While increasing attention is being paid to the health effects of brain injury, the role that neuroendocrine dysfunction may play in patients health after traumatic brain injury (TBI) remains underappreciated. Pituitary deficiencies are seen at a high rate in patients who have sustained TBI, with reports of chronic pituitary dysfunction in 15-60% of adults after TBI, and up to 42% of children and adolescents. Deficiencies may resolve over time, or develop years after injury, and may occur after mild or severe injury. While there is a large and growing body of literature on the risk of pituitary dysfunction after brain injury, differences in assays and definitions account in part for the broad range of reported prevalence, and highlight the importance of a rigorous review of the evidence. Given the large number of people with a history of TBI, there has been much investigation into features that may predict neuroendocrine dysfunction. Studies have investigated biomarkers, imaging characteristics, and types of injury, but no consistent clinically useful association has been described. Thus, we rely on signs and symptoms to determine whom to screen. The overlap in symptoms seen in pituitary deficiencies and following TBI, and the potential clinical benefit of identifying hypopituitarism, make it particularly important to be aware of patterns that suggest pituitary dysfunction. Symptoms from hypopituitarism include cognitive, physical, and emotional effects, and overlap with symptoms from other etiologies including TBI itself. Clinical symptoms may include difficulties with executive function, increased anxiety and irritability, irregular menses, sexual side effects, and fatigue, and delay physical and neurorehabilitation efforts. It is particularly important to be aware of patterns that suggest pituitary dysfunction in patients with persistent symptoms after TBI, as replacement of deficient hormones can ameliorate or reverse the effects of hypopituitarism. In addition, there are indications that the cognitive issues and fatigue that may be seen as part of Long Hauler syndrome after COVID-19/SARS-CoV- infection may be related to pituitary deficiencies. This presentation will review the current understanding of pituitary dysfunction following TBI and the clinical relevance of pituitary axes, and offer a practical approach to evaluation and treatment; emerging information regarding other forms of brain injury will be included, and specific populations (military, children, women) will be highlighted.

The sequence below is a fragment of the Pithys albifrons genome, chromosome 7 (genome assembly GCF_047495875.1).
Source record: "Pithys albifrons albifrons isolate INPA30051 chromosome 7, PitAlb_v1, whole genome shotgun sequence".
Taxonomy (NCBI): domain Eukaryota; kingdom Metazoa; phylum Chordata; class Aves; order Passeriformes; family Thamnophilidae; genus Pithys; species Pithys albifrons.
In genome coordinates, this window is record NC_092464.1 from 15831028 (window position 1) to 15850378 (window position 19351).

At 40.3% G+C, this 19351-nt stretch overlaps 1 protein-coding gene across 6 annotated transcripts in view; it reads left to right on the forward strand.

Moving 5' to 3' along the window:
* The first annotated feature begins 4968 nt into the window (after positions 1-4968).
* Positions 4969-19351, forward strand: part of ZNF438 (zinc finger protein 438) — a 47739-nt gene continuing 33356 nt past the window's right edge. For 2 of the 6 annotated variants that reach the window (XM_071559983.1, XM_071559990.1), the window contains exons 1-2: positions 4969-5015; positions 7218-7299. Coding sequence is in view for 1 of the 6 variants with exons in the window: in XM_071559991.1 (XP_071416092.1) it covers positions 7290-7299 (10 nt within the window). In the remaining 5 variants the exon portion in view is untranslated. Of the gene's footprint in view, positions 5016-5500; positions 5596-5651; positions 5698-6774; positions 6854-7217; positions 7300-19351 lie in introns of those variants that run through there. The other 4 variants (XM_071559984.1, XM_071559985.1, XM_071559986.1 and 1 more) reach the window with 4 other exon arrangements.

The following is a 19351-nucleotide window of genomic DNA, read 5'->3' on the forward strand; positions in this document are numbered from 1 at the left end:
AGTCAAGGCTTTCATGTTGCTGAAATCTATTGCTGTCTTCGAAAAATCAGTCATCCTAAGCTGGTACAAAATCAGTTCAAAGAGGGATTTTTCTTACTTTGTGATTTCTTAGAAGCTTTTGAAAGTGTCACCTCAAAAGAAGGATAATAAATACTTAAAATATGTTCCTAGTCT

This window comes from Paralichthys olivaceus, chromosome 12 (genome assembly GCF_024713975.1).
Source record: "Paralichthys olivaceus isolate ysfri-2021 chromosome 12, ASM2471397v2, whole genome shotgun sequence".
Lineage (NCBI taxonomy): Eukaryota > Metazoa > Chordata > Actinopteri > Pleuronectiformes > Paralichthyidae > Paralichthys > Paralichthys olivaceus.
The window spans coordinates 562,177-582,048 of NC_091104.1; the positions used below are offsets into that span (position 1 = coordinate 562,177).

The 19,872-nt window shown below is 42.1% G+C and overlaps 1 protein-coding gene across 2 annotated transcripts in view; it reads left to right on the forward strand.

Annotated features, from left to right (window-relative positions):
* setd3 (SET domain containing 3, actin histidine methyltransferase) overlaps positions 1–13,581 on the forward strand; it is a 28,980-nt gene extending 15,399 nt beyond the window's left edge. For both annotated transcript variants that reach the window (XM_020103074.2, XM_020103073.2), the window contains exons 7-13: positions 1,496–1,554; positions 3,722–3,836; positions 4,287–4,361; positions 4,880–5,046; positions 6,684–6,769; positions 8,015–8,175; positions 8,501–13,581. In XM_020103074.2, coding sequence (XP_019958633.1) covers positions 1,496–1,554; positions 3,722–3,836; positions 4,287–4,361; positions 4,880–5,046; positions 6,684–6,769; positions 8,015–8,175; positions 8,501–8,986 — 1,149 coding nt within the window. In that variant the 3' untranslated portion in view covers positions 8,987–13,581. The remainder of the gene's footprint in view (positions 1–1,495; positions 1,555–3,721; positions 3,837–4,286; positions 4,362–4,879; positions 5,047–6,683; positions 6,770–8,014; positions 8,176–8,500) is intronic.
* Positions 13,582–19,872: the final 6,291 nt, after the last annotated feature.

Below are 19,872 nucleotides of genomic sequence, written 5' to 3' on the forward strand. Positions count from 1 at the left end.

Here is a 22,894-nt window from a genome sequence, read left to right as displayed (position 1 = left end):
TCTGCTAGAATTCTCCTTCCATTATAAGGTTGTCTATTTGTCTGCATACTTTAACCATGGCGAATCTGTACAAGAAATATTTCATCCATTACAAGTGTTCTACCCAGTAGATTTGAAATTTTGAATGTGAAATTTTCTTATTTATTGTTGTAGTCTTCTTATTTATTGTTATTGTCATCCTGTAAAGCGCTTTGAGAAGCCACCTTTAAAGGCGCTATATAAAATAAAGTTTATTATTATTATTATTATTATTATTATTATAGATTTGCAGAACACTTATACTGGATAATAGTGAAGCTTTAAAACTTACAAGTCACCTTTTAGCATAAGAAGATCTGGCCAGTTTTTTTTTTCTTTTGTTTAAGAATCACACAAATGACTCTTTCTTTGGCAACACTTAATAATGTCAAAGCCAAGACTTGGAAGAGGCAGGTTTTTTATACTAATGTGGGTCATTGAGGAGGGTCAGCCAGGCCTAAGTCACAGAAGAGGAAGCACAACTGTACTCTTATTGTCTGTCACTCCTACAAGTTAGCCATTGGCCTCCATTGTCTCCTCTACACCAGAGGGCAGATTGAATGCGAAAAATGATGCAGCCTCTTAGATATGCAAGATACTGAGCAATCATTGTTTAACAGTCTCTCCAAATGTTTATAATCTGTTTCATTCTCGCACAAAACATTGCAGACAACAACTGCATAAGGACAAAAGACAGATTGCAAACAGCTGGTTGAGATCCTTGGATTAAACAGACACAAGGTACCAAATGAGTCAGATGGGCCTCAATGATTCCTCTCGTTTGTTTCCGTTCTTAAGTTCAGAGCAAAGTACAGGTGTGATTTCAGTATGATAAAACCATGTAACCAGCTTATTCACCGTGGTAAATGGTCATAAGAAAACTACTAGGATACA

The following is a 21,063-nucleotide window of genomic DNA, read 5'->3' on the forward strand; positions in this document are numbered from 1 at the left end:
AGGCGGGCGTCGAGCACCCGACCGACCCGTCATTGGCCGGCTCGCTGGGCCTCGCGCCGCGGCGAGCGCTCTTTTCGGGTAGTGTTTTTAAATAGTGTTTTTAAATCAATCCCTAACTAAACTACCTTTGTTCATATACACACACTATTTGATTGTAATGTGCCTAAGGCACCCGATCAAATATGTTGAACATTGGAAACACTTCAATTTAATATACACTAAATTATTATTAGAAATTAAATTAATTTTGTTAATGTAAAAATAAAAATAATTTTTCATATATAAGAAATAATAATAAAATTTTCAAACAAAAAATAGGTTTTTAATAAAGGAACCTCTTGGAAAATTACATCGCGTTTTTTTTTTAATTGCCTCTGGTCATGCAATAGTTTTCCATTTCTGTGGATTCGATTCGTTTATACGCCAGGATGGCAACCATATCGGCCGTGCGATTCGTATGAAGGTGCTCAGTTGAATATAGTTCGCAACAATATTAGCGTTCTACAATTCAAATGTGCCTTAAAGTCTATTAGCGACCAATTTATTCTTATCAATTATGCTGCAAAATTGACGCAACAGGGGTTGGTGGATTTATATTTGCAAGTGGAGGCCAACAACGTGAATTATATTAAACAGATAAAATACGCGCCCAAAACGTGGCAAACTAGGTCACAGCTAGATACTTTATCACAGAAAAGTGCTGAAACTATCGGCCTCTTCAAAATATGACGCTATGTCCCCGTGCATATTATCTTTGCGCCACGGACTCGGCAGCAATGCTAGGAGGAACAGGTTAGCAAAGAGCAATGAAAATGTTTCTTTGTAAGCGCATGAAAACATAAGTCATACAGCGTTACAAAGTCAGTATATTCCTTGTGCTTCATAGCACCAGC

21 May 2022 - 24 May 2022